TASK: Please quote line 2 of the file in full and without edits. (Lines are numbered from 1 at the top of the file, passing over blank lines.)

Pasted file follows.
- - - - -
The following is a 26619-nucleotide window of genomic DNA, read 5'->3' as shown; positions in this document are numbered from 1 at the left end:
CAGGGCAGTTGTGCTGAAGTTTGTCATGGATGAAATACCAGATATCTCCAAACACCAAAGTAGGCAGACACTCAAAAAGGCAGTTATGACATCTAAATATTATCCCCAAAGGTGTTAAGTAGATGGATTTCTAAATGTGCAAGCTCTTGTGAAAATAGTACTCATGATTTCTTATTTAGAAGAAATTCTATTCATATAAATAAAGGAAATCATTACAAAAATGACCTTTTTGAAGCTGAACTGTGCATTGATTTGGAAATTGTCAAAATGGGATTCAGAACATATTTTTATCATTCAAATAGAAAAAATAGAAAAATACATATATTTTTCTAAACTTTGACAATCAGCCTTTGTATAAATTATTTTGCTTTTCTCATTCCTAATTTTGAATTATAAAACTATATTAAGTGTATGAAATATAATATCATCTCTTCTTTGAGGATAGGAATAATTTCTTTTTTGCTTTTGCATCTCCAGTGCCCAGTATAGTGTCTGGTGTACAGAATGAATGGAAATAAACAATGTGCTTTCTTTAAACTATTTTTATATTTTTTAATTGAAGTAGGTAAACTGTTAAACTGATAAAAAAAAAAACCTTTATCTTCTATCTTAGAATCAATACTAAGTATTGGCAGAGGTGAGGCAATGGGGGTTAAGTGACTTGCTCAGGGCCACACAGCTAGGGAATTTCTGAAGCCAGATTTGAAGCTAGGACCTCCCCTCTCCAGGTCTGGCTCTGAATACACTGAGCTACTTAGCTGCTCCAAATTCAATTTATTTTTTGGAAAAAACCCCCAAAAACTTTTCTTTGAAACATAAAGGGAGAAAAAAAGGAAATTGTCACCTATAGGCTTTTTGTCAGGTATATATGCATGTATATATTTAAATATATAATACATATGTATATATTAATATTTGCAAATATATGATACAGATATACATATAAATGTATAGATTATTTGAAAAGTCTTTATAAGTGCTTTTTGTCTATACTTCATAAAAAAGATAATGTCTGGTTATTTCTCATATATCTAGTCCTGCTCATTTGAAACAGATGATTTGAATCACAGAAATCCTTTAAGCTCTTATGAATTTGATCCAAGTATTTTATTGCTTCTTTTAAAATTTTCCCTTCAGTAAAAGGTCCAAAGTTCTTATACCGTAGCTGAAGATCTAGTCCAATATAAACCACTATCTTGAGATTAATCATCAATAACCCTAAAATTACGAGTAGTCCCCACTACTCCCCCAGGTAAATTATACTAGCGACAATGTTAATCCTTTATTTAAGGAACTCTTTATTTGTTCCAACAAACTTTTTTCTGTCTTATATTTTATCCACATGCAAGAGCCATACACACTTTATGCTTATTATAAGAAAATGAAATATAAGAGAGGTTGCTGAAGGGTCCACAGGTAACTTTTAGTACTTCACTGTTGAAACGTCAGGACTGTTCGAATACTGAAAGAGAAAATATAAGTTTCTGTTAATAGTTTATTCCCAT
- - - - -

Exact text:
CAGGGCAGTTGTGCTGAAGTTTGTCATGGATGAAATACCAGATATCTCCAAACACCAAAGTAGGCAGACACTCAAAAAGGCAGTTATGACATCTAAATATTATCCCCAAAGGTGTTAAGTAGATGGATTTCTAAATGTGCAAGCTCTTGTGAAAATAGTACTCATGATTTCTTATTTAGAAGAAATTCTATTCATATAAATAAAGGAAATCATTACAAAAATGACCTTTTTGAAGCTGAACTGTGCATTGATTTGGAAATTGTCAAAATGGGATTCAGAACATATTTTTATCATTCAAATAGAAAAAATAGAAAAATACATATATTTTTCTAAACTTTGACAATCAGCCTTTGTATAAATTATTTTGCTTTTCTCATTCCTAATTTTGAATTATAAAACTATATTAAGTGTATGAAATATAATATCATCTCTTCTTTGAGGATAGGAATAATTTCTTTTTTGCTTTTGCATCTCCAGTGCCCAGTATAGTGTCTGGTGTACAGAATGAATGGAAATAAACAATGTGCTTTCTTTAAACTATTTTTATATTTTTTAATTGAAGTAGGTAAACTGTTAAACTGATAAAAAAAAAAACCTTTATCTTCTATCTTAGAATCAATACTAAGTATTGGCAGAGGTGAGGCAATGGGGGTTAAGTGACTTGCTCAGGGCCACACAGCTAGGGAATTTCTGAAGCCAGATTTGAAGCTAGGACCTCCCCTCTCCAGGTCTGGCTCTGAATACACTGAGCTACTTAGCTGCTCCAAATTCAATTTATTTTTTGGAAAAAACCCCCAAAAACTTTTCTTTGAAACATAAAGGGAGAAAAAAAGGAAATTGTCACCTATAGGCTTTTTGTCAGGTATATATGCATGTATATATTTAAATATATAATACATATGTATATATTAATATTTGCAAATATATGATACAGATATACATATAAATGTATAGATTATTTGAAAAGTCTTTATAAGTGCTTTTTGTCTATACTTCATAAAAAAGATAATGTCTGGTTATTTCTCATATATCTAGTCCTGCTCATTTGAAACAGATGATTTGAATCACAGAAATCCTTTAAGCTCTTATGAATTTGATCCAAGTATTTTATTGCTTCTTTTAAAATTTTCCCTTCAGTAAAAGGTCCAAAGTTCTTATACCGTAGCTGAAGATCTAGTCCAATATAAACCACTATCTTGAGATTAATCATCAATAACCCTAAAATTACGAGTAGTCCCCACTACTCCCCCAGGTAAATTATACTAGCGACAATGTTAATCCTTTATTTAAGGAACTCTTTATTTGTTCCAACAAACTTTTTTCTGTCTTATATTTTATCCACATGCAAGAGCCATACACACTTTATGCTTATTATAAGAAAATGAAATATAAGAGAGGTTGCTGAAGGGTCCACAGGTAACTTTTAGTACTTCACTGTTGAAACGTCAGGACTGTTCGAATACTGAAAGAGAAAATATAAGTTTCTGTTAATAGTTTATTCCCAT